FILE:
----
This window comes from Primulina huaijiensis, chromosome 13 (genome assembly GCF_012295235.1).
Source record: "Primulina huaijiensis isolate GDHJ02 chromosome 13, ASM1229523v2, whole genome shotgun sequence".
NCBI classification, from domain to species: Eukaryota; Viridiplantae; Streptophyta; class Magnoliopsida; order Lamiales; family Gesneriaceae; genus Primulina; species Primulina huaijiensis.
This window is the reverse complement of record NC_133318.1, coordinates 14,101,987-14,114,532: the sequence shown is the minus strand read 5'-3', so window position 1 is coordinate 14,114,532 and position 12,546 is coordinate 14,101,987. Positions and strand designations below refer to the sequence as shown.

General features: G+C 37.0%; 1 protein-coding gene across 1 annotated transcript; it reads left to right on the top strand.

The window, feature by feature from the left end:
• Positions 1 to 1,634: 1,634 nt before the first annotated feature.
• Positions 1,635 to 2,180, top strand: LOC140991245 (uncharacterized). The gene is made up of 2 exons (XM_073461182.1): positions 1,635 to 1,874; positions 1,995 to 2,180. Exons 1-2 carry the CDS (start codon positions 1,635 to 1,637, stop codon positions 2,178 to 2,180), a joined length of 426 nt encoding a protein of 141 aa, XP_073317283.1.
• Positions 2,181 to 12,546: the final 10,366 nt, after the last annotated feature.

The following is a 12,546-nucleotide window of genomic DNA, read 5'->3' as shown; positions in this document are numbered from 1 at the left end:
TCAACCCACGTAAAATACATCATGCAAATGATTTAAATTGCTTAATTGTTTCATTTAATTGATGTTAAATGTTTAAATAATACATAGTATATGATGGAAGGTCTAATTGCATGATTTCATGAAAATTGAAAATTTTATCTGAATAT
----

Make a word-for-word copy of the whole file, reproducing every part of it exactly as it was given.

This window comes from Primulina huaijiensis, chromosome 13 (genome assembly GCF_012295235.1).
Source record: "Primulina huaijiensis isolate GDHJ02 chromosome 13, ASM1229523v2, whole genome shotgun sequence".
NCBI classification, from domain to species: Eukaryota; Viridiplantae; Streptophyta; class Magnoliopsida; order Lamiales; family Gesneriaceae; genus Primulina; species Primulina huaijiensis.
This window is the reverse complement of record NC_133318.1, coordinates 14,101,987-14,114,532: the sequence shown is the minus strand read 5'-3', so window position 1 is coordinate 14,114,532 and position 12,546 is coordinate 14,101,987. Positions and strand designations below refer to the sequence as shown.

General features: G+C 37.0%; 1 protein-coding gene across 1 annotated transcript; it reads left to right on the top strand.

The window, feature by feature from the left end:
• Positions 1 to 1,634: 1,634 nt before the first annotated feature.
• Positions 1,635 to 2,180, top strand: LOC140991245 (uncharacterized). The gene is made up of 2 exons (XM_073461182.1): positions 1,635 to 1,874; positions 1,995 to 2,180. Exons 1-2 carry the CDS (start codon positions 1,635 to 1,637, stop codon positions 2,178 to 2,180), a joined length of 426 nt encoding a protein of 141 aa, XP_073317283.1.
• Positions 2,181 to 12,546: the final 10,366 nt, after the last annotated feature.

The following is a 12,546-nucleotide window of genomic DNA, read 5'->3' as shown; positions in this document are numbered from 1 at the left end:
TCAACCCACGTAAAATACATCATGCAAATGATTTAAATTGCTTAATTGTTTCATTTAATTGATGTTAAATGTTTAAATAATACATAGTATATGATGGAAGGTCTAATTGCATGATTTCATGAAAATTGAAAATTTTATCTGAATAT